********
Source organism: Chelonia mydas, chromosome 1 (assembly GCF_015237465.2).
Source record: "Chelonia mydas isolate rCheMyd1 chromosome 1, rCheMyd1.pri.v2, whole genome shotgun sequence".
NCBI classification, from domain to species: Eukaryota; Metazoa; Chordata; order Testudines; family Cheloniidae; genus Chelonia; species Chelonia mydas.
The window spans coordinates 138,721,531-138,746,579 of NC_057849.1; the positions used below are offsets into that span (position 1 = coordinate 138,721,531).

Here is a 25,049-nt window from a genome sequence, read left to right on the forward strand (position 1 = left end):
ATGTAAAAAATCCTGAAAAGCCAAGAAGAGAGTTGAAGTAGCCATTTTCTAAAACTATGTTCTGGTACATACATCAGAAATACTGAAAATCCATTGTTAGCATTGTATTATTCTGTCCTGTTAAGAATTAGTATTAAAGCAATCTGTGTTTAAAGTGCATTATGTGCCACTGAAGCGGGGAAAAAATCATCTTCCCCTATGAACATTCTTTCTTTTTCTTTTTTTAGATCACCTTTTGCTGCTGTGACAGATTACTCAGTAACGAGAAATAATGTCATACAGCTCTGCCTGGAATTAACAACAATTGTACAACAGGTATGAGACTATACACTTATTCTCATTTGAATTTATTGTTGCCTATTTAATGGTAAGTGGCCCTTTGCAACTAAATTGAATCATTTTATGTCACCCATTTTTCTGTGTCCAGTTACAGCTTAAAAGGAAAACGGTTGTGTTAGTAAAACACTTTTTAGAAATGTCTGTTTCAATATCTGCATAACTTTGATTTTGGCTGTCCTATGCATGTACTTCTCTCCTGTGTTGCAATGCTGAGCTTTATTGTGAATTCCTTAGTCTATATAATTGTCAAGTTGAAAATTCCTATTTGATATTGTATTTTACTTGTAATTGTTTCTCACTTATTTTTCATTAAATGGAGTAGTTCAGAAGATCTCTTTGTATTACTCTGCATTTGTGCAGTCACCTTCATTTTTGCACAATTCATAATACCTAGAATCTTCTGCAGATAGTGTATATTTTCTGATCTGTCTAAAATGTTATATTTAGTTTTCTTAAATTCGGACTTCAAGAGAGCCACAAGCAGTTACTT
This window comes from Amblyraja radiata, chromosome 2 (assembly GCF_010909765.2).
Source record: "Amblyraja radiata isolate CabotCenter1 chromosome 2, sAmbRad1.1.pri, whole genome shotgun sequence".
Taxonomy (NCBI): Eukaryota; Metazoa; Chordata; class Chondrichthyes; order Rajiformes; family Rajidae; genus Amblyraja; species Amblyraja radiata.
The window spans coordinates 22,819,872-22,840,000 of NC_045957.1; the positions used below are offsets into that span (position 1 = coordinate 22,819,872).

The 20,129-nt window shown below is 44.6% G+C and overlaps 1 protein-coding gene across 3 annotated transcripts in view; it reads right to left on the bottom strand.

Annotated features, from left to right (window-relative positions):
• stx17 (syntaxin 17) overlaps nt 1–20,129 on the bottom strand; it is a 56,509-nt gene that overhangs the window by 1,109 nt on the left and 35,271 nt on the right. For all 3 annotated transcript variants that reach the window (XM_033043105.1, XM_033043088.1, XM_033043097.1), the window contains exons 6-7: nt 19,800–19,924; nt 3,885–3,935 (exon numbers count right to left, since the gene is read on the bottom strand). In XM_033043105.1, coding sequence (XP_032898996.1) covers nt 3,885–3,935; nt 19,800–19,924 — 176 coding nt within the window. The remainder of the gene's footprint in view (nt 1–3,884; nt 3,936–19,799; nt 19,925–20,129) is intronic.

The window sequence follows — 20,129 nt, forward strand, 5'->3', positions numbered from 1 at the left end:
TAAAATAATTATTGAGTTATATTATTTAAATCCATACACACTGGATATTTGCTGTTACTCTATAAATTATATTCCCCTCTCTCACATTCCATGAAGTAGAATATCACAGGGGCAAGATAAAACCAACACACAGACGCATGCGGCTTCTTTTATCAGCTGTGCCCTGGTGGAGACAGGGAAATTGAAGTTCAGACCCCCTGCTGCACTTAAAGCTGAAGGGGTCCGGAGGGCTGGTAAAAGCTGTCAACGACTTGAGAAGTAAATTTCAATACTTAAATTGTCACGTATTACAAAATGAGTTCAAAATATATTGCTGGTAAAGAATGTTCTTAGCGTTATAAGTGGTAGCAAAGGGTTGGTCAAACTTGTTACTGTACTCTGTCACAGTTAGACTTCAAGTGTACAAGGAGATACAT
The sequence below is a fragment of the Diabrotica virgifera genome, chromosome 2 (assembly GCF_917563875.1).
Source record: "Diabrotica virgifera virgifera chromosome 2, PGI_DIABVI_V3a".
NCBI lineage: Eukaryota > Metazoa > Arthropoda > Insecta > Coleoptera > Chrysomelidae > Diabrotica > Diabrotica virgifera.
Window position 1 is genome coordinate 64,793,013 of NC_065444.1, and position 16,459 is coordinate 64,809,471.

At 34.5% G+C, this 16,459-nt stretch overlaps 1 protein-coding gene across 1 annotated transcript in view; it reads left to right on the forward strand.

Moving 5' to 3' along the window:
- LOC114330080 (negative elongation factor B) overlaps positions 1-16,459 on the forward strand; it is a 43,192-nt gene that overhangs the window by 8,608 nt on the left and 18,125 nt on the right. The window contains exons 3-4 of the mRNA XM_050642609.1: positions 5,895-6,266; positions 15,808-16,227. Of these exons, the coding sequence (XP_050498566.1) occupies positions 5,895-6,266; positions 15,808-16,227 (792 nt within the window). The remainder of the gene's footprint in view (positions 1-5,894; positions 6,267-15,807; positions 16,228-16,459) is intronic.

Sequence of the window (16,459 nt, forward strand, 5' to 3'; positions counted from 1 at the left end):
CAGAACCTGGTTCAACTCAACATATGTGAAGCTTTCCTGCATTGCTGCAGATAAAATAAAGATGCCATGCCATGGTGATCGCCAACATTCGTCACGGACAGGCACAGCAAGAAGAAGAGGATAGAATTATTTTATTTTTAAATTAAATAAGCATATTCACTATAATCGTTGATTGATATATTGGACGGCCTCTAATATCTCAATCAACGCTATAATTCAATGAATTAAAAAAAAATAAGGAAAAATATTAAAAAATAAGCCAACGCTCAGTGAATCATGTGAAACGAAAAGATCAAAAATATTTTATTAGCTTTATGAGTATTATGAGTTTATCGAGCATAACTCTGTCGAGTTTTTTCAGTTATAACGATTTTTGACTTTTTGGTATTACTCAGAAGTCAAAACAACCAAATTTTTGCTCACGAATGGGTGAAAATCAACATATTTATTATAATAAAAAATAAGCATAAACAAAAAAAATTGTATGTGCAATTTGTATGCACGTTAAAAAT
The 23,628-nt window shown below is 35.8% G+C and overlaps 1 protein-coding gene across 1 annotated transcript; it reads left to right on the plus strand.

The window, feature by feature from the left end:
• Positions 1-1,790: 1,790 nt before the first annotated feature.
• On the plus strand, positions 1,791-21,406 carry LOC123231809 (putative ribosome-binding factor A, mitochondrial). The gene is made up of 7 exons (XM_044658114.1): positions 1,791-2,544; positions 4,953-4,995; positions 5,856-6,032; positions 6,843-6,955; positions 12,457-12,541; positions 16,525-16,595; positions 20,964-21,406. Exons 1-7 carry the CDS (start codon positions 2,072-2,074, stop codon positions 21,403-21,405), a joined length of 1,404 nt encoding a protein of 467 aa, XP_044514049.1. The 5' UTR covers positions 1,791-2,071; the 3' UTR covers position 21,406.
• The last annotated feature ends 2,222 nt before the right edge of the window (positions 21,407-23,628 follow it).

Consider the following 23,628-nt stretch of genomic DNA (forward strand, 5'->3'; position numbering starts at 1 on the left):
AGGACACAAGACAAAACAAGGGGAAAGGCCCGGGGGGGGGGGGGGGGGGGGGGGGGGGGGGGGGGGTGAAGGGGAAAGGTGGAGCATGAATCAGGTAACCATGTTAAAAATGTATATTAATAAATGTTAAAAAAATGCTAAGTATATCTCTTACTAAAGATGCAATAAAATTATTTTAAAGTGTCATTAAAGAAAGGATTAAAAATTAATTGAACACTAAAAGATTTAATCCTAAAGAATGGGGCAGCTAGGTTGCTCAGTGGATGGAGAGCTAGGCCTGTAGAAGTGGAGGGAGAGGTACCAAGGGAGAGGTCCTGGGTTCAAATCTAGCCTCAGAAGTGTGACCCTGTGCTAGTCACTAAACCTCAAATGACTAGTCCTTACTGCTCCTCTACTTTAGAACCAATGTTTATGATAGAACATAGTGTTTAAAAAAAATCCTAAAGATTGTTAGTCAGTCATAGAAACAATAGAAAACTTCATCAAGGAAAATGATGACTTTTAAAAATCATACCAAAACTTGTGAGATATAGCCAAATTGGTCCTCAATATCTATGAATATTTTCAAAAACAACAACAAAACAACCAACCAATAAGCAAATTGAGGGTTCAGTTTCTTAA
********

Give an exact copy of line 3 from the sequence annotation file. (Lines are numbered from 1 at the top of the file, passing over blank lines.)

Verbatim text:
NCBI classification, from domain to species: Eukaryota; Metazoa; Chordata; order Testudines; family Cheloniidae; genus Chelonia; species Chelonia mydas.